The Association between Ethical Decision-Making, Job Satisfaction, Organisational Commitment and Selected Demographic Variables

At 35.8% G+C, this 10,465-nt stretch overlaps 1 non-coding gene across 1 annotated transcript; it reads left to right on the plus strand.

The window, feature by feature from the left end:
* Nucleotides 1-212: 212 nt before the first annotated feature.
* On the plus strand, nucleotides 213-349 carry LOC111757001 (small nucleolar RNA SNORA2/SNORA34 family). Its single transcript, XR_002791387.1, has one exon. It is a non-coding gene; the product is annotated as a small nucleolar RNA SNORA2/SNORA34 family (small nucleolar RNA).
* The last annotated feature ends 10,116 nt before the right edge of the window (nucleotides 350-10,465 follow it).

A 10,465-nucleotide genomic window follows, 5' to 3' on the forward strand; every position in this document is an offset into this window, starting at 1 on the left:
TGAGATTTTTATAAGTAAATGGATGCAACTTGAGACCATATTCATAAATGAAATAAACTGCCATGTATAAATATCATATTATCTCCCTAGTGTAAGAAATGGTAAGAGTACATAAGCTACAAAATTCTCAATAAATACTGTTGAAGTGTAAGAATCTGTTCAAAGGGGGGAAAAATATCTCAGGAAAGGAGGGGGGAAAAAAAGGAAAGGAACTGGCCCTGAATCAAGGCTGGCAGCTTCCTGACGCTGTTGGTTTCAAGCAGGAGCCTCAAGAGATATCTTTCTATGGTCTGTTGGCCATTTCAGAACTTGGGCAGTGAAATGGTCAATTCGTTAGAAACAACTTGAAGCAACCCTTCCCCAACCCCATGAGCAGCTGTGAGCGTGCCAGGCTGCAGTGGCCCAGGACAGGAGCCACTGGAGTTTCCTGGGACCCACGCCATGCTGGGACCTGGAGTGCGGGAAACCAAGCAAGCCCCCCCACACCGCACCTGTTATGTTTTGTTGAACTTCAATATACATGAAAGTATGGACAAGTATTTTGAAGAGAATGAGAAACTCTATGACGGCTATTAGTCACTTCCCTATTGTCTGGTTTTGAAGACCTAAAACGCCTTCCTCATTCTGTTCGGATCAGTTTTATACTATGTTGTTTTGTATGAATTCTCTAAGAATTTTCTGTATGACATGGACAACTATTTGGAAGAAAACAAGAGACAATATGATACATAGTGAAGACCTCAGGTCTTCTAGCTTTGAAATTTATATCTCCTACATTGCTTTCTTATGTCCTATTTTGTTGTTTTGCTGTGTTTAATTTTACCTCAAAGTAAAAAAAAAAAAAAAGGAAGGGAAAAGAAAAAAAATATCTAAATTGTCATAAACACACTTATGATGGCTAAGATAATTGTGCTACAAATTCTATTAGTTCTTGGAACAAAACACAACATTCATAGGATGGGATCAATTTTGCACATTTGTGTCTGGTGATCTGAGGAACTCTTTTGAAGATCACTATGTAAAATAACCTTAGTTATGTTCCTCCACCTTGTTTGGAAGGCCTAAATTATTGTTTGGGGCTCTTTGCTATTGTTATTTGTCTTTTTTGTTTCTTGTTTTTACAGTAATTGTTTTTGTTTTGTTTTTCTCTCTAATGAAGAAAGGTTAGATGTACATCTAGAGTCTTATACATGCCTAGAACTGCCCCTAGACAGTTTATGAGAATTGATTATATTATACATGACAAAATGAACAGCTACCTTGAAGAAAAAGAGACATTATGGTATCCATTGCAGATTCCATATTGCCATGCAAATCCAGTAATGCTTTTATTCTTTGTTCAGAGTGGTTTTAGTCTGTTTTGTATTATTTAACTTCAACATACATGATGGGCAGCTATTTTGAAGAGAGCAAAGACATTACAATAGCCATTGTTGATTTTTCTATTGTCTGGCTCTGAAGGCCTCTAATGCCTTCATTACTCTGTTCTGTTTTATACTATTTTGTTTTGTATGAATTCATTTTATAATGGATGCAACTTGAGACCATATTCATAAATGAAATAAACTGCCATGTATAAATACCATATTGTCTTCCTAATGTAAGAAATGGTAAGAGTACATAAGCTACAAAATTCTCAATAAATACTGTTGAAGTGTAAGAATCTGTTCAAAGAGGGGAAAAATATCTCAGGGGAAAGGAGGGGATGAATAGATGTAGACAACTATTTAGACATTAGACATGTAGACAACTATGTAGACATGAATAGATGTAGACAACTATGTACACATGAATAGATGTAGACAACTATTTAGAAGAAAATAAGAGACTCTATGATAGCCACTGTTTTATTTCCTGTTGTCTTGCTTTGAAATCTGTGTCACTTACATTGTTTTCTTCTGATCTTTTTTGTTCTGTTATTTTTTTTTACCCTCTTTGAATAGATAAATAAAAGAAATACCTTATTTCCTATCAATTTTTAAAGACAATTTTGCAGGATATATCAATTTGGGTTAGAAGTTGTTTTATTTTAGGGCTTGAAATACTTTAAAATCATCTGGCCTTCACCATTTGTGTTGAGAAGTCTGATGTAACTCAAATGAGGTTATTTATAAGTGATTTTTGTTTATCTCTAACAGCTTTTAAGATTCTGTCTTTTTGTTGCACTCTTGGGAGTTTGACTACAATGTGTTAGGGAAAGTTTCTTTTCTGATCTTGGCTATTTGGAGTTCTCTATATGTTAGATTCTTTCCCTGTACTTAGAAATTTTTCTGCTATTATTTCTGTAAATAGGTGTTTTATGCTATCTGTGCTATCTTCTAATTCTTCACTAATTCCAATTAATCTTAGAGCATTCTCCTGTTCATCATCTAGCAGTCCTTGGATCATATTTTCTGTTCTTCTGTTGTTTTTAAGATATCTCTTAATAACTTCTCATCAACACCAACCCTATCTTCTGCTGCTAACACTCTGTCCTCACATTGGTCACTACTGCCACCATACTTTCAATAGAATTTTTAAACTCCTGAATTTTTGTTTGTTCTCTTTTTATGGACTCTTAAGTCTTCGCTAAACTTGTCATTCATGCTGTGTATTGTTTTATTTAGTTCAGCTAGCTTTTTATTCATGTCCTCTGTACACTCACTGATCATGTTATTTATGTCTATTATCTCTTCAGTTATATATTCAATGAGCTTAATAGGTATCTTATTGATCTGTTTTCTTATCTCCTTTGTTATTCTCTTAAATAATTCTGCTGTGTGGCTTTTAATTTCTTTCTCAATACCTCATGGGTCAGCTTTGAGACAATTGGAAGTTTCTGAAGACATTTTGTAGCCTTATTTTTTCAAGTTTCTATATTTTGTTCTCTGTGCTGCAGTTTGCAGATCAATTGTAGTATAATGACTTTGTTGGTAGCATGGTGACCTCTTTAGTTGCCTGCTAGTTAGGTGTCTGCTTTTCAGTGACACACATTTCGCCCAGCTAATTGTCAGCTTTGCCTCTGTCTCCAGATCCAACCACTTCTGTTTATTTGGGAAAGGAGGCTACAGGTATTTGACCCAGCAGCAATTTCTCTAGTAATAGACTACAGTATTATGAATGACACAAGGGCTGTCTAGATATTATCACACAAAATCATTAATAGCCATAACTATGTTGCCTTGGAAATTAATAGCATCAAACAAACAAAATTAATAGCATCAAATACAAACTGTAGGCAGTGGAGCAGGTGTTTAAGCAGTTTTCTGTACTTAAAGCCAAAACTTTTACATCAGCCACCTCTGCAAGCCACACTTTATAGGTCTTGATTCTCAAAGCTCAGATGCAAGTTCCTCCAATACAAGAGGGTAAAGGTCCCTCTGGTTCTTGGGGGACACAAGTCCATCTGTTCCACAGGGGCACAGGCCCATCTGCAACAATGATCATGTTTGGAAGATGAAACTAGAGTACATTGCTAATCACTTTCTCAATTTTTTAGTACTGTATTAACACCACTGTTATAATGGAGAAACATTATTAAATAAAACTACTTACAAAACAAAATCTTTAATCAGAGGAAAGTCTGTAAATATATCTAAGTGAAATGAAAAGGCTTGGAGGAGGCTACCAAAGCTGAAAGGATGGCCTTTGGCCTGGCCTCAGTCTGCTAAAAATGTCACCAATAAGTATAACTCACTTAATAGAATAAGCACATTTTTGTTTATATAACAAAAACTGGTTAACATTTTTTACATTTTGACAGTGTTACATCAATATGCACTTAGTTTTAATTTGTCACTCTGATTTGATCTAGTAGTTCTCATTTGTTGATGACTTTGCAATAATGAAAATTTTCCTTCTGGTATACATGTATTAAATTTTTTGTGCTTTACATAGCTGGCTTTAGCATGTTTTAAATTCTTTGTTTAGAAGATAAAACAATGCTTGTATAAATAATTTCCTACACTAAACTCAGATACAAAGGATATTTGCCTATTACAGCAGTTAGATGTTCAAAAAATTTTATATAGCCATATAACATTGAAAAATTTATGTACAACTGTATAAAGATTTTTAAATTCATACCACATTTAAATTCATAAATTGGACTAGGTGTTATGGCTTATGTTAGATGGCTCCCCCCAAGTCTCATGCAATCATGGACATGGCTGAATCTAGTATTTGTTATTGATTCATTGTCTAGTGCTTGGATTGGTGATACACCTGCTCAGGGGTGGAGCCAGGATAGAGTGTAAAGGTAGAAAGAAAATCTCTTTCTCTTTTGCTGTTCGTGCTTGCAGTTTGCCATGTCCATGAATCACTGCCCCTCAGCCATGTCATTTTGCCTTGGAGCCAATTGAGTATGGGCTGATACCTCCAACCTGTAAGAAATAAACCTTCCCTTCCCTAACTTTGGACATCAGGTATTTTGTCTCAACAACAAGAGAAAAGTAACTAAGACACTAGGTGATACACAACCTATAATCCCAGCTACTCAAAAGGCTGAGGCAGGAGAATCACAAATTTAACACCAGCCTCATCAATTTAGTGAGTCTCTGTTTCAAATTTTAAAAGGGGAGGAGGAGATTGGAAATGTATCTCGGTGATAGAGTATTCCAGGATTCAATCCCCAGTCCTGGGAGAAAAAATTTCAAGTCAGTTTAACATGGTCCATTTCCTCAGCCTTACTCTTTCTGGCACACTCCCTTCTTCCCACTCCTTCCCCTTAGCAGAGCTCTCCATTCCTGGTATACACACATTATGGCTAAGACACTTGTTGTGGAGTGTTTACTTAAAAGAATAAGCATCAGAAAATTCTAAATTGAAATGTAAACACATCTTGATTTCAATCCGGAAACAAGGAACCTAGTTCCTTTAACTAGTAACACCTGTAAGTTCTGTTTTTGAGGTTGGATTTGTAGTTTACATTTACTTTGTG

AbstractJob satisfaction and organisational commitment are variables that have been frequently studied. However, the relationship between ethical decision-making and these two variables are seldom explored. This study conducted on 200 employees from public and private companies in various parts of Kuala Lumpur, aims to investigate the relationship between these three variables. Instruments were used from Paolillo & Vitell (2002), Hunt, Wood & Chonko (1989) and Dubinsky & Hartley (1986) to measure ethics, organisational commitment and job satisfaction respectively. Results show that there is a positive correlation between ethics and organisational commitment and between job satisfaction and organisational commitment. However, contrary to expectations, there is no significant correlation between ethics and job satisfaction. The negative correlation between organisational commitment and position r = -0.288, p< 0.1 suggests that people higher up in the hierarchy are less committed towards the organisation. The absence of any significant correlation between ethics and age, experience, and position is also contrary to previous studies conducted in the West. This suggests that, unlike the West, ethics does not increase or decrease with age, experience, and position.